5. Conclusions

This study explored the physical demands of women’s soccer at the Division I level and the differences between position groups. Unlike Vescovi [13] who observed players from nine NCAA institutions in single matches and did not require full-match participation, we observed the physical demands for 23 athletes across four consecutive seasons, for which only full-match participation was required. Our findings provide objective data regarding the general and position-specific physical demands of women’s college soccer at the Division I level and can be useful for coaches and sports scientists to consider when constructing training and conditioning programs. Additionally, we have provided further evidence suggesting the physical demands of women’s soccer at the Division I level differ for total distance, high-speed distance, and sprint distance compared to higher standards of play and vary by position group between attackers, midfielders, and defenders. Therefore, coaches and sports scientists responsible for the physical training of Division I collegiate players must exercise a degree of caution when using published findings pertaining to the physical demands of professional and international level players as benchmarks for their sub-elite athletes.

Author Contributions

Conceptualization, R.W.S., B.H.D. and M.H.S.; Data curation, R.W.S., M.L.S. and S.M.; Formal analysis, R.W.S. and M.L.S.; Investigation, R.W.S.; Methodology, S.M., B.H.D. and M.H.S.; Project administration, M.H.S.; Supervision, B.H.D. and M.H.S.; Writing—original draft, R.W.S.; Writing —review and editing, R.W.S., M.L.S., S.M. and M.H.S.


This research received no external funding.

Conflicts of Interest

The authors declare no conflict of interest.


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Table 1. General physical demands of Division I women’s soccer.
Table 1. General physical demands of Division I women’s soccer.
VariablesMean ± SD (m)95% CI (m)Velocity Threshold
TD9486 ± 3009186–9786
HSRD1014 ± 118895–1132>15 km/h
SPRTD428 ± 70359–498>18 km/h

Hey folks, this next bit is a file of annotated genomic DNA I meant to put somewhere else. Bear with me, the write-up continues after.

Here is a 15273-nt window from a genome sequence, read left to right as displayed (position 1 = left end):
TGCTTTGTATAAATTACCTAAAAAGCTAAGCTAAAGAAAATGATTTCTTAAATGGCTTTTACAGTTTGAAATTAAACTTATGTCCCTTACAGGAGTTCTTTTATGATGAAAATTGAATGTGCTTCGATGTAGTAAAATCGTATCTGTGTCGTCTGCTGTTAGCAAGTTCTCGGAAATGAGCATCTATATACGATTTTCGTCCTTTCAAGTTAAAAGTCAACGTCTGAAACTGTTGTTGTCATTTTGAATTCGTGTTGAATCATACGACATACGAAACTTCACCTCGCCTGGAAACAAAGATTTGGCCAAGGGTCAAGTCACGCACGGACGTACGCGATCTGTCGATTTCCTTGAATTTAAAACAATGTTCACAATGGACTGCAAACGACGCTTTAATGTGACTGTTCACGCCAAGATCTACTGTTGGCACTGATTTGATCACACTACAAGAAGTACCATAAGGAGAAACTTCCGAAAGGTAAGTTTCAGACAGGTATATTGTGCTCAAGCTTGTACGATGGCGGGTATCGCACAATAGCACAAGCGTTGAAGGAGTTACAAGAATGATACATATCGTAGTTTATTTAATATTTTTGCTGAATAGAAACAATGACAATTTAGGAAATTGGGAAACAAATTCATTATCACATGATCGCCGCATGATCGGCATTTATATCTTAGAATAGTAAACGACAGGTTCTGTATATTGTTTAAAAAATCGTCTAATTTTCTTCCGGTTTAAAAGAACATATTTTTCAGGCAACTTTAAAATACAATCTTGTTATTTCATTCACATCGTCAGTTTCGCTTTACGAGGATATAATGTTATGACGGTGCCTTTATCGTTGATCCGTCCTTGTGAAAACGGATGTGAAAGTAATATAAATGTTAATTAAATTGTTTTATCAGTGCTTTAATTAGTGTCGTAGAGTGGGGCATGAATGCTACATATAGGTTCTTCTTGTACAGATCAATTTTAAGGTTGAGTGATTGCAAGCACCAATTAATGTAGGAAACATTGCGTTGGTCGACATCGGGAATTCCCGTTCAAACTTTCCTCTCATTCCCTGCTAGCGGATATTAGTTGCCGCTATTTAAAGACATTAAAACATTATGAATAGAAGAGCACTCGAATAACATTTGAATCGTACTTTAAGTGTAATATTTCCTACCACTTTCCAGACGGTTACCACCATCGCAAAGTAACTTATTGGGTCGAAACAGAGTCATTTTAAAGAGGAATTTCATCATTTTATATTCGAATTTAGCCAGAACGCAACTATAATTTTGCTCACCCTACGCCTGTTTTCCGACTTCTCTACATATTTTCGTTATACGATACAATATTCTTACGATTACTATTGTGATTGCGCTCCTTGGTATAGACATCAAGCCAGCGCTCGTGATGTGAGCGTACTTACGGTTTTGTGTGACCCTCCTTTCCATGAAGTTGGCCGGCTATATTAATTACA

TD, Total distance; HSRD, High-speed running distance; SPRTD, Sprint distance; 95% CI, 95% Confidence Interval.
Table 2. Position-dependent physical demands of Division I women’s soccer.
Table 2. Position-dependent physical demands of Division I women’s soccer.
VariableAttackerMidfielderDefenderComparison *
TD9882 (9414–10,349)9536 (8998–10,034)9039 (8527–9551)A > D; A = M; M = D
HSRD1333 (1147–1519)840 (626–1054)868 (665–1071)A > D,M; M = D
SPRTD633 (524–743)267 (141–393)385 (265–504)A > D,M; M = D
Values presented as means (95% CI), m; TD, Total distance; HSRD, High-speed running distance; SPRTD, Sprint distance. * >, statistically significant difference; =, non-statistically significant difference.

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Sausaman, R.W.; Sams, M.L.; Mizuguchi, S.; DeWeese, B.H.; Stone, M.H. The Physical Demands of NCAA Division I Women’s College Soccer. J. Funct. Morphol. Kinesiol. 2019, 4, 73.

AMA Style

Sausaman RW, Sams ML, Mizuguchi S, DeWeese BH, Stone MH. The Physical Demands of NCAA Division I Women’s College Soccer. Journal of Functional Morphology and Kinesiology. 2019; 4(4):73.

Chicago/Turabian Style

Sausaman, Robert W., Matt L. Sams, Satoshi Mizuguchi, Brad H. DeWeese, and Michael H. Stone. 2019. "The Physical Demands of NCAA Division I Women’s College Soccer" Journal of Functional Morphology and Kinesiology 4, no. 4: 73.